In so, so, so many ways TWTC does a much greater disservice to scouts that it does to the stat people. Heck, it merely makes stats-people into unrecognizably cartoonish figures who hate baseball but want to work in it so they can take over the world with their baffling “batting average” statistics. Big deal.
But scouts … this movie was supposed to celebrate them. Instead it makes grumpy and unfunny old men* who have some sort of weird super-power ability to hear drifting hands. This is exactly the stale depiction of scouts that Moneyball did such a good job of lampooning in the first place….
But here’s the point: If you want to celebrate a scout, why wouldn’t you have him NOTICE all these things. This gets at the very heart of what scouts do. They watch the games. They talk to the players. They learn all about the families. They listen to the fans. If you are doing a whole movie about what scouts can tell you that computer can’t—this is very crux of the argument. One of my favorite scout stories involves a scout in Venezuela who saw a kid play. He was too small, he was too slow, he couldn’t hit a lick. But the scout loved him, loved him because he had these beautiful soft hand, the ball just stuck to his glove, velcro, and he had this marvelous arm and this wonderful attitude. The scout kept following around the kid—there was something about him.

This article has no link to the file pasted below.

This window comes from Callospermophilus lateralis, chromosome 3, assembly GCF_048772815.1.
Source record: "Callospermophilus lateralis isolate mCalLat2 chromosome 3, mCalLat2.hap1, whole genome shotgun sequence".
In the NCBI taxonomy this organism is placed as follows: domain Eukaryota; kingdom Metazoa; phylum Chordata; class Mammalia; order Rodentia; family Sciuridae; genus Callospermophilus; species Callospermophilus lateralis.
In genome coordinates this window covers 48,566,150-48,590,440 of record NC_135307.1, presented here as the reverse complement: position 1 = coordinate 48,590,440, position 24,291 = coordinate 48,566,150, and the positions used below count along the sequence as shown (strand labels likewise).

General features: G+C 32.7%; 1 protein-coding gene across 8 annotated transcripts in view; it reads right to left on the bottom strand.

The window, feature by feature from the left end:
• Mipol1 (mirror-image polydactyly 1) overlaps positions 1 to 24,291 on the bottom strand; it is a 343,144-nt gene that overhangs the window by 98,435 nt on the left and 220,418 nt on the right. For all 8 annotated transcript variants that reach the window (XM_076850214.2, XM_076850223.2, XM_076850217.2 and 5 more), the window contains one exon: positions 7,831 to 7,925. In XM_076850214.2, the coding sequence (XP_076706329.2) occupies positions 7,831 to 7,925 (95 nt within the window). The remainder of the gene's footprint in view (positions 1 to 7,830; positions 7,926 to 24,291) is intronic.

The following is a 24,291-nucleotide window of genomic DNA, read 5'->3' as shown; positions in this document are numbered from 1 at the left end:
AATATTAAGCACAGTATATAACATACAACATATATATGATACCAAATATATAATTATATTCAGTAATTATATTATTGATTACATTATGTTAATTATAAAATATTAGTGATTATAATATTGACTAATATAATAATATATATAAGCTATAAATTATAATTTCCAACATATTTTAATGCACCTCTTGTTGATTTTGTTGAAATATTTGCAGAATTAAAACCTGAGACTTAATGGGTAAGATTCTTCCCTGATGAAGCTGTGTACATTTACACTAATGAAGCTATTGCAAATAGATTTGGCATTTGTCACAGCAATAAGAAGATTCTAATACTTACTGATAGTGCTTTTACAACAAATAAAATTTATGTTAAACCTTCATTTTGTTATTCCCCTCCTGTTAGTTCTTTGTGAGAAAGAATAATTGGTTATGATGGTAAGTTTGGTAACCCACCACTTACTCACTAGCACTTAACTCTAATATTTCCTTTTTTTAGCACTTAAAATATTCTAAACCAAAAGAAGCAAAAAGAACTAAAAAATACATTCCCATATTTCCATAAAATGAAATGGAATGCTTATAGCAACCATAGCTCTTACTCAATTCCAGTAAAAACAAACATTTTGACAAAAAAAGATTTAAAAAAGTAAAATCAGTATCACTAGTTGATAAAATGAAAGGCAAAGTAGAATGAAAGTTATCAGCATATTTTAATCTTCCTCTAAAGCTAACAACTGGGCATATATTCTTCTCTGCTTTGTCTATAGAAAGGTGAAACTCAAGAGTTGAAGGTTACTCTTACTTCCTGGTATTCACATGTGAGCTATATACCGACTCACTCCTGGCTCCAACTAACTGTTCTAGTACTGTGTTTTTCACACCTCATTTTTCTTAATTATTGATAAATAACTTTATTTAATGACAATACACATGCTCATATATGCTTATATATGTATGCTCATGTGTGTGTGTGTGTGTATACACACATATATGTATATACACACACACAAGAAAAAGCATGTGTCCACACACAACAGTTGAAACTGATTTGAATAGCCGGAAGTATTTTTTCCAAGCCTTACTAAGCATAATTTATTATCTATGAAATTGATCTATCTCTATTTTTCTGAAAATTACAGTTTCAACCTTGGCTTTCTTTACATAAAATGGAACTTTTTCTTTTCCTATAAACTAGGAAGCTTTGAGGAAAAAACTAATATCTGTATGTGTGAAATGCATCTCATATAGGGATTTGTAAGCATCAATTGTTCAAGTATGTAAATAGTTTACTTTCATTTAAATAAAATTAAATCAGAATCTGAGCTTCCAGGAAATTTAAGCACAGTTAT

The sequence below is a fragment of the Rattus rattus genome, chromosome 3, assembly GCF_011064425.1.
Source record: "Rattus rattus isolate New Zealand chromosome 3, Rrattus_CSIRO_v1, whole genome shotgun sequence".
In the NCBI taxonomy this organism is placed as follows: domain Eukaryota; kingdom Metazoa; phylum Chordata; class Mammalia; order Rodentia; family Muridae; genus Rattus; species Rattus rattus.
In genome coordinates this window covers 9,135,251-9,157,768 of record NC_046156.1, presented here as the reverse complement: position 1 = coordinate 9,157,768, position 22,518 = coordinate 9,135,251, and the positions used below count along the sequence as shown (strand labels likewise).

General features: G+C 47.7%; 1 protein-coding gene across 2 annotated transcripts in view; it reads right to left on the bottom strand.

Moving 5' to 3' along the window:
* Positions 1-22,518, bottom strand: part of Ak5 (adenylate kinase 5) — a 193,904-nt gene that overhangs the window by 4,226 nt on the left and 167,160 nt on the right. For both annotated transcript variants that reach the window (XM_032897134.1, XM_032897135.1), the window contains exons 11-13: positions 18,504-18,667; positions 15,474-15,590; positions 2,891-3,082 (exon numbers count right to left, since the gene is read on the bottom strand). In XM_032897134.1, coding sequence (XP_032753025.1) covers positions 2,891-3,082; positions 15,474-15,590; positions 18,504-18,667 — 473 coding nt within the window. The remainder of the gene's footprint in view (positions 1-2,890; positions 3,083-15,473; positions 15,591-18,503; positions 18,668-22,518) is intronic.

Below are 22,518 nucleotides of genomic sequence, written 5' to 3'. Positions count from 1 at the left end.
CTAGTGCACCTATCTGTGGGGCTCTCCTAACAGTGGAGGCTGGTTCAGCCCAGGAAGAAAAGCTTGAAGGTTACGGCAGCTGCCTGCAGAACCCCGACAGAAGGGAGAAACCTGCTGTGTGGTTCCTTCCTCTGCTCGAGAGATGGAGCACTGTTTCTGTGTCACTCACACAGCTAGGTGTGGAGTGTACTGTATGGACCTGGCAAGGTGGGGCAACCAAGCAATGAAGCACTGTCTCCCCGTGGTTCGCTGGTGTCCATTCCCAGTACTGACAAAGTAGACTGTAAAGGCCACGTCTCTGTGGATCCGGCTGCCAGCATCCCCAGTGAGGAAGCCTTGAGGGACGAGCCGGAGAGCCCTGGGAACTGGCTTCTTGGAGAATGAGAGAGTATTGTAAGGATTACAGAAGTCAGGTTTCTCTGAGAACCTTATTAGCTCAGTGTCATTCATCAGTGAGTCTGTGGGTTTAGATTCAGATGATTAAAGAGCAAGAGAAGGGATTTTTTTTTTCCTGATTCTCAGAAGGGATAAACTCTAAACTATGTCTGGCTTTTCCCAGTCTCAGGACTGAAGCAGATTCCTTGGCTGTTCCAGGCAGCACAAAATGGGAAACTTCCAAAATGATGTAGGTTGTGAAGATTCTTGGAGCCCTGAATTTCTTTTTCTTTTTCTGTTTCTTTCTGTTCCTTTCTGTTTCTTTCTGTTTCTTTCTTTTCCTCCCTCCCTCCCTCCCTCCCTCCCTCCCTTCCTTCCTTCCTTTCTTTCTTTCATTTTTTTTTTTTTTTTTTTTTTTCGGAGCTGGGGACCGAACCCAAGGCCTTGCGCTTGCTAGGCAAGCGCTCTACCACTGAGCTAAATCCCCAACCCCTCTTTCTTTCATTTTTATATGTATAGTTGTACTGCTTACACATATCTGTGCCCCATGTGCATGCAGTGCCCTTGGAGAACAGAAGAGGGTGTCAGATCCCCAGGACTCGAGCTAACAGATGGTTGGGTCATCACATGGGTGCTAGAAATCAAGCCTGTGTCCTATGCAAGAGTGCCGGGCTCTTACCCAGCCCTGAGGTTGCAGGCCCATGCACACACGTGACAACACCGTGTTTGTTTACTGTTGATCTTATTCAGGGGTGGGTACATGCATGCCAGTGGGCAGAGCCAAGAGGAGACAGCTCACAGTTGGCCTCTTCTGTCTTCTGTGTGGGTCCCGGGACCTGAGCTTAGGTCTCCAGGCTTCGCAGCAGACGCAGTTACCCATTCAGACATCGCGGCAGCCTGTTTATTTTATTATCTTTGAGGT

He called the GM personally to plead the case. He said he only needed $5,000 to sign the kid. $5K. It was nothing. The GM said no. Kid can’t run. Kid can’t hit. Who cares about soft hands? The scout said, “Fine, I’ll put up the 5K myself and prove you wrong.” The GM was impressed with that and he liked the scout a lot and he said, “OK, fine, you can have 5K.”
The player turned out to be Andres Blanco—not a star, certainly, not even an everyday player. But the guy got 654 plate appearances in the big leagues, made some dazzling defensive plays and was one hell of a deal for $5,000.